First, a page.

Jennifer is a Senior Manager in KPMG’s Forensic Data Analytics practice. She specialises in financial crime technology, and in particular the introduction of machine learning and automation to optimise existing Financial Crime Control systems within financial service institutions. Jennifer is managing the global programme for the roll out of products and solutions targeting client’s financial crime risk management problems across the KPMG member firm network whilst continuing to build client relationships and deliver ongoing client commitments.
Jennifer was shortlisted for the Champion for Women Award in 2019 and has now come on board the WIBF Tech team. A year on, Jennifer reflects on her discovery of WIBF and what it has offered her…
It’s been a year since I was shortlisted for the Champion for Women award and in that year a lot more has changed than I imagined. For starters, I hadn’t actually heard of WIBF when I was nominated. Having served 12 years in the Army, the Corporate world still felt quite new. The learning curve was quite steep and there were many organisations I wasn’t aware existed. On being nominated for the award, I thought I had better join WIBF and find out a little bit more about the organisation. And I am so glad I did.
Since joining WIBF I have taken advantage of the wealth of events that are held in London. From panels on Neobanking to personal development and focusing on my career, I have been inspired and educated by a host of talented women. I’ve also enjoyed meeting other members and learn just as much chatting with them over a glass of wine as I do during the main event. WIBF is a rich resource and one I am glad to have.
To my genuine surprise, I am also now a WIBF volunteer. I had initially doubted I had much to offer but I am now part of the technology team helping to define WIBF’s technology strategy so that WIBF can support even more of its members. Working in a technology team for my day job I was keen to learn more about technology, how it was organised, structured and used, in a domain other than financial crime compliance. And this has indeed been the case. The team have all been selected for their relevant skills, whether that is data analytics and data science, project management, or customer engagement. And this has meant a rich variety of experiences since I started in September 2019. I initially worked with Katherine Carver to review the Knowledge Hub to determine whether it could operate in a more effective way and to determine if any technology change was required. This meant I met even more of the WIBF volunteers who are working on thought leadership and supporting the Board. That workstream has concluded and I’m now helping Anna de Rosier to review all of WIBF’s technology to determine what is required, what we can do better, and what we no longer need. It can be difficult to fit this alongside a busy day job, but the enthusiasm, commitment and engagement of the team make it worthwhile.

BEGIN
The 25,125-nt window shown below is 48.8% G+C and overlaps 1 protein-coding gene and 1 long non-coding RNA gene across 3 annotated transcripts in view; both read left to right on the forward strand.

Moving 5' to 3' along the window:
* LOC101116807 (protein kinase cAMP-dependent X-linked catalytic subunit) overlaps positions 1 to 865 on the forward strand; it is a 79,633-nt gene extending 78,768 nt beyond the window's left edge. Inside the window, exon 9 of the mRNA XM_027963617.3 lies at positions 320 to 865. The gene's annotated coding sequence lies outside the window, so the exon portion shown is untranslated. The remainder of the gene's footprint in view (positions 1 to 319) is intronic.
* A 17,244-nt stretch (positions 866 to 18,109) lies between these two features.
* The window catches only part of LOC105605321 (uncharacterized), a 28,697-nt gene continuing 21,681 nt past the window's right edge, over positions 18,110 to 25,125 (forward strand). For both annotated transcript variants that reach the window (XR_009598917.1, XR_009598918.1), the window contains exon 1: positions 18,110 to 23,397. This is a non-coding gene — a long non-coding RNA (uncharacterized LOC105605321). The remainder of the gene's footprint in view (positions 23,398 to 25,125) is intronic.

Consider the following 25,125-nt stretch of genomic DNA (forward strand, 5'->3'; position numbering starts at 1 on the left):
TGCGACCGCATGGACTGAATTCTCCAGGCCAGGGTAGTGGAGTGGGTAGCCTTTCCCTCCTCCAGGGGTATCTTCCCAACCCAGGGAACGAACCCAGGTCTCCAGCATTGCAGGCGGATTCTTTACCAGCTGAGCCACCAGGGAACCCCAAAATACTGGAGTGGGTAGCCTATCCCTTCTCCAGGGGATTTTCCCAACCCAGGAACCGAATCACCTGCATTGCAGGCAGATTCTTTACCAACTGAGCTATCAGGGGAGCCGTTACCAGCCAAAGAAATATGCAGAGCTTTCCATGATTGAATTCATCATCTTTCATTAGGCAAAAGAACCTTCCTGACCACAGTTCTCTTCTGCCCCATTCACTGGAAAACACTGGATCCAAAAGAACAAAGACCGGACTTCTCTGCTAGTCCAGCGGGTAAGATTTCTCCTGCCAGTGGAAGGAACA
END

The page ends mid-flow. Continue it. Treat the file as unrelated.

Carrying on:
It has been such a positive experience becoming more actively involved in WIBF and I would recommend anyone that is considering volunteering take that step. I will acknowledge I have been fortunate to have the support of my employer, KPMG, through provision of volunteering days and renewal of my WIBF membership. But I would still be supporting WIBF were that not the case as I have found it to be one of the most positive organisations supporting women in the industry.